Join Together recently interviewed a nationally recognized scholar on prescription drug abuse and adolescents. Following are some excerpts from that interview:
In response to a question about why prescription drugs are becoming a problem among teens:
It is not entirely clear why prescription medication misuse and abuse has increased, while other forms of drug use have decreased. However, several issues appear to be interacting to create this problem. These include: increased availability due to increases in prescribing controlled medications to adolescents; perceptions that prescription drugs generally are safer than street drugs; changing attitudes toward the use of medications because of direct-to-consumer marketing (DTC) and the Internet, where adolescents can quickly learn about medications and how to use them to self-treat and get high.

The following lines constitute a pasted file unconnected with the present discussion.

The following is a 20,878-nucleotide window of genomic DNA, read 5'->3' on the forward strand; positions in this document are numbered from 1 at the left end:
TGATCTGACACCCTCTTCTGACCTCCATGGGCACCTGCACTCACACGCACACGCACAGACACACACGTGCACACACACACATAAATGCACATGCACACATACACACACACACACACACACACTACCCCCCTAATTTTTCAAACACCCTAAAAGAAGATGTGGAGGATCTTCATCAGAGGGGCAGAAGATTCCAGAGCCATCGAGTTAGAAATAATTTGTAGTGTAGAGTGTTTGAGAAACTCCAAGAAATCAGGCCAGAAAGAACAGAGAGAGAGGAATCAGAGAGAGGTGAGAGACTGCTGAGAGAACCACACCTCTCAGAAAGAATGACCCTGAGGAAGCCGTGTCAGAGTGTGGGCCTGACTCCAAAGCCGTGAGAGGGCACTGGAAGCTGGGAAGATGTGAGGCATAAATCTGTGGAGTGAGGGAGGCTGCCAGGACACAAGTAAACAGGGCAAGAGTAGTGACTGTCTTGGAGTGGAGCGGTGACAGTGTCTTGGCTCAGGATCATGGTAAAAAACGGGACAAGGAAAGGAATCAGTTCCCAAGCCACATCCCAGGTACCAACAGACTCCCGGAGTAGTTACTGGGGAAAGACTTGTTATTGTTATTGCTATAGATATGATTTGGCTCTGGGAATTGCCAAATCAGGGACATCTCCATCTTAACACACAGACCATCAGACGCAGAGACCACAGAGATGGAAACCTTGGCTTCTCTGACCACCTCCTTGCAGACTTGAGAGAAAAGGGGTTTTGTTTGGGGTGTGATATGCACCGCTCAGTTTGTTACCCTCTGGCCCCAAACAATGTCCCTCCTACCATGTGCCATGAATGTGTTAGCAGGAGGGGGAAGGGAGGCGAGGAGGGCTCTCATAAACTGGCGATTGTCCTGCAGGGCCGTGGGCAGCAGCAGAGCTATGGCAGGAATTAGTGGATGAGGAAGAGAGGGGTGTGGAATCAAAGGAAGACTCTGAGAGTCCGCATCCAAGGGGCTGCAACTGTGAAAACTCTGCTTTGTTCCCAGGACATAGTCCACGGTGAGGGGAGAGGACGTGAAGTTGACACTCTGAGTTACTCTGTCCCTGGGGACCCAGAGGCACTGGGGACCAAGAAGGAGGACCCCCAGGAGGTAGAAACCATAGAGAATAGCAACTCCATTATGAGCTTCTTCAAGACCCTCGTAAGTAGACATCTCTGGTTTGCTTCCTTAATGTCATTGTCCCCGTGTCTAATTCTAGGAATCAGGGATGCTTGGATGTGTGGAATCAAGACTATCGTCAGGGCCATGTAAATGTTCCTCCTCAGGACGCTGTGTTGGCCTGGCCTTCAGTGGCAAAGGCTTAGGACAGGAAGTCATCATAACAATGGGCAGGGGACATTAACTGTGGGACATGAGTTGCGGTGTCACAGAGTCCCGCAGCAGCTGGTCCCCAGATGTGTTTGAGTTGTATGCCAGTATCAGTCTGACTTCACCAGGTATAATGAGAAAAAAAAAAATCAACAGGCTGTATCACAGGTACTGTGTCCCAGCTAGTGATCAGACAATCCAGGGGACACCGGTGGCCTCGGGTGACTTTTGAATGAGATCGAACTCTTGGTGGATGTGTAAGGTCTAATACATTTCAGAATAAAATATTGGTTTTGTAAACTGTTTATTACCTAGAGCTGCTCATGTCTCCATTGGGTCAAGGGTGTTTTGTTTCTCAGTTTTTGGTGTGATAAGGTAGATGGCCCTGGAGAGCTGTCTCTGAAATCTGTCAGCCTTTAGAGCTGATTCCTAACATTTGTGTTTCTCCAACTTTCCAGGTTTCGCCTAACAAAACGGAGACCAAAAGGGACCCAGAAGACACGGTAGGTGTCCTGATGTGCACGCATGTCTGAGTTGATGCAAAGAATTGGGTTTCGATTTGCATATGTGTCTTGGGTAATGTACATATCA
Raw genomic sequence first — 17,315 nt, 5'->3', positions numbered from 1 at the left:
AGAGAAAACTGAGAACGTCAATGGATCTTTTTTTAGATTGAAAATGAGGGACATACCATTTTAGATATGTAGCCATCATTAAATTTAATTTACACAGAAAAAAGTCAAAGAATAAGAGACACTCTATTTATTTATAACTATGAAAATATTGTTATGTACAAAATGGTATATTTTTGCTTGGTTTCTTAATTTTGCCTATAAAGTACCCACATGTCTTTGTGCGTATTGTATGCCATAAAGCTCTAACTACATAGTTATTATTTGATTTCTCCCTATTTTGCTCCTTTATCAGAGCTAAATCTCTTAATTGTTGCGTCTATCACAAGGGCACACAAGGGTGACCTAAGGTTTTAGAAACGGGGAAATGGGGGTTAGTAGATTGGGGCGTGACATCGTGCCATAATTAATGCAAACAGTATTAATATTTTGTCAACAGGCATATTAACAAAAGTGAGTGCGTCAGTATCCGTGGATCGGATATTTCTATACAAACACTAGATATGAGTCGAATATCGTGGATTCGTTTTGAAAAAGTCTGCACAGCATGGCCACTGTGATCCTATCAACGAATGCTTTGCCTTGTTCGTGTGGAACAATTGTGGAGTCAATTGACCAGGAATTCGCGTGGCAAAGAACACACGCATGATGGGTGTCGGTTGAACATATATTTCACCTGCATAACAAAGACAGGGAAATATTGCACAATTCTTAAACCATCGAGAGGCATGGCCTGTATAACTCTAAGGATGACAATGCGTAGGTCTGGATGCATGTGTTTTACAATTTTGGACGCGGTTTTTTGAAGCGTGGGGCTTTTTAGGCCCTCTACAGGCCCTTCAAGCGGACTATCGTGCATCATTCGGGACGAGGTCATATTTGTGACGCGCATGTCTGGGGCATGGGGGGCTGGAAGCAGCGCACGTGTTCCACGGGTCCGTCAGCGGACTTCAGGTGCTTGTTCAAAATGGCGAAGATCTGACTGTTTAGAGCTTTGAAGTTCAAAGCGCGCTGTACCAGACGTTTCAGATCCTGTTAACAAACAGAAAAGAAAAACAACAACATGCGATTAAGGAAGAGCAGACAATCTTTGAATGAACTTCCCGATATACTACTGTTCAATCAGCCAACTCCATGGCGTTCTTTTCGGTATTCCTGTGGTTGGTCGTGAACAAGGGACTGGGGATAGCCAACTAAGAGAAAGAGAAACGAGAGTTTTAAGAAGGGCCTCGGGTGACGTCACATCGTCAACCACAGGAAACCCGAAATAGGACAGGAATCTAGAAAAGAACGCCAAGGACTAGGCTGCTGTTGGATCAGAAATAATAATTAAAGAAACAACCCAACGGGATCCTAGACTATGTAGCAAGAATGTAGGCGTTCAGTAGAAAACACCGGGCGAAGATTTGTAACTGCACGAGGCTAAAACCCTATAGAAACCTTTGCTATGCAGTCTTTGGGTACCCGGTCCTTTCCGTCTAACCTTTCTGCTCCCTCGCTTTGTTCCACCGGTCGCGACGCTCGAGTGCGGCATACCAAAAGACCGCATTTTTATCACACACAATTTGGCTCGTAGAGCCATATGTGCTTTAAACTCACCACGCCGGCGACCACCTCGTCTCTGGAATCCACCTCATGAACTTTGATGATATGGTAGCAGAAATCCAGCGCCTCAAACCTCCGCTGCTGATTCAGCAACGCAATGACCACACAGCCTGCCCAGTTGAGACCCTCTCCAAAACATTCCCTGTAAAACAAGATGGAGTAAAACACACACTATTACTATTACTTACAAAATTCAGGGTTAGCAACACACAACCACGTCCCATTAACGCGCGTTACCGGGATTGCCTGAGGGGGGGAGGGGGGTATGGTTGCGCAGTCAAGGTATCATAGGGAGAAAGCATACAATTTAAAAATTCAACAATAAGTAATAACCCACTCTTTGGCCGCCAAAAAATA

In response to a question about the role parents play in preventing prescription drug abuse:
I believe that parental monitoring is the “key” to reducing the nonmedical use of prescription medications in ages 12 to 17 years. Our data show that general parental supervision is associated with lower rates of marijuana, alcohol and tobacco use; however this is not true for the nonmedical use of prescription medication. We speculate reasons for this: (1) parents are unaware of the potential problem and do not supervise the storage of controlled medications (and thus, they are available to household members) and (2) parents engage in nonmedical use and do not consider it a problem.
In response to a question about the challenges of preventing prescription drug abuse in comparison to preventing illegal drug abuse:
This question is difficult to answer because of a lack of prospective data. It is well established that illicit drug use moves in social and behavioral patterns, with individual drugs gaining and losing popularity among adolescents. However, this ebb and flow is not true for alcohol, which remains a very popular substance.
Because prescription medications share social characteristics with alcohol (e.g. legal for certain groups, relatively safe in small doses, etc.), nonmedical use may be more similar to alcohol misuse/abuse. Our society promotes the legal use of both alcohol and controlled medications; we are one of a very few countries that allow the television marketing of controlled medications.